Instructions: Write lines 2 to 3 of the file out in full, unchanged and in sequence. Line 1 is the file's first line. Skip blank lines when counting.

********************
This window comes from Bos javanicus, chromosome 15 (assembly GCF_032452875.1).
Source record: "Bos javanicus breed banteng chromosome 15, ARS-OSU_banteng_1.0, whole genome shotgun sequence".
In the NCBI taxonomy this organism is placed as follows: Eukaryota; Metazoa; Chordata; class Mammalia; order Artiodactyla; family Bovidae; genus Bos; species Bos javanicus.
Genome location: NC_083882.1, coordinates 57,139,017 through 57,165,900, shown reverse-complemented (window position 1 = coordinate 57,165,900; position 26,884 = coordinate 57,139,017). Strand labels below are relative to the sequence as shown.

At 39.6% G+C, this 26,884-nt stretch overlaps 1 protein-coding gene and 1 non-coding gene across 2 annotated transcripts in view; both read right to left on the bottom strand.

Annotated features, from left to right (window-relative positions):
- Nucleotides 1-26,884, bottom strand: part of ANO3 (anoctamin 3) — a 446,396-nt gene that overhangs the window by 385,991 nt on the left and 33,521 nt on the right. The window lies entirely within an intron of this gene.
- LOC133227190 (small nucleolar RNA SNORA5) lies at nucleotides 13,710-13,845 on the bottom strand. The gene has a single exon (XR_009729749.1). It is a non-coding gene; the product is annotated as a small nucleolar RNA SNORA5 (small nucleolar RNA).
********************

Source record: "Bos javanicus breed banteng chromosome 15, ARS-OSU_banteng_1.0, whole genome shotgun sequence".
In the NCBI taxonomy this organism is placed as follows: Eukaryota; Metazoa; Chordata; class Mammalia; order Artiodactyla; family Bovidae; genus Bos; species Bos javanicus.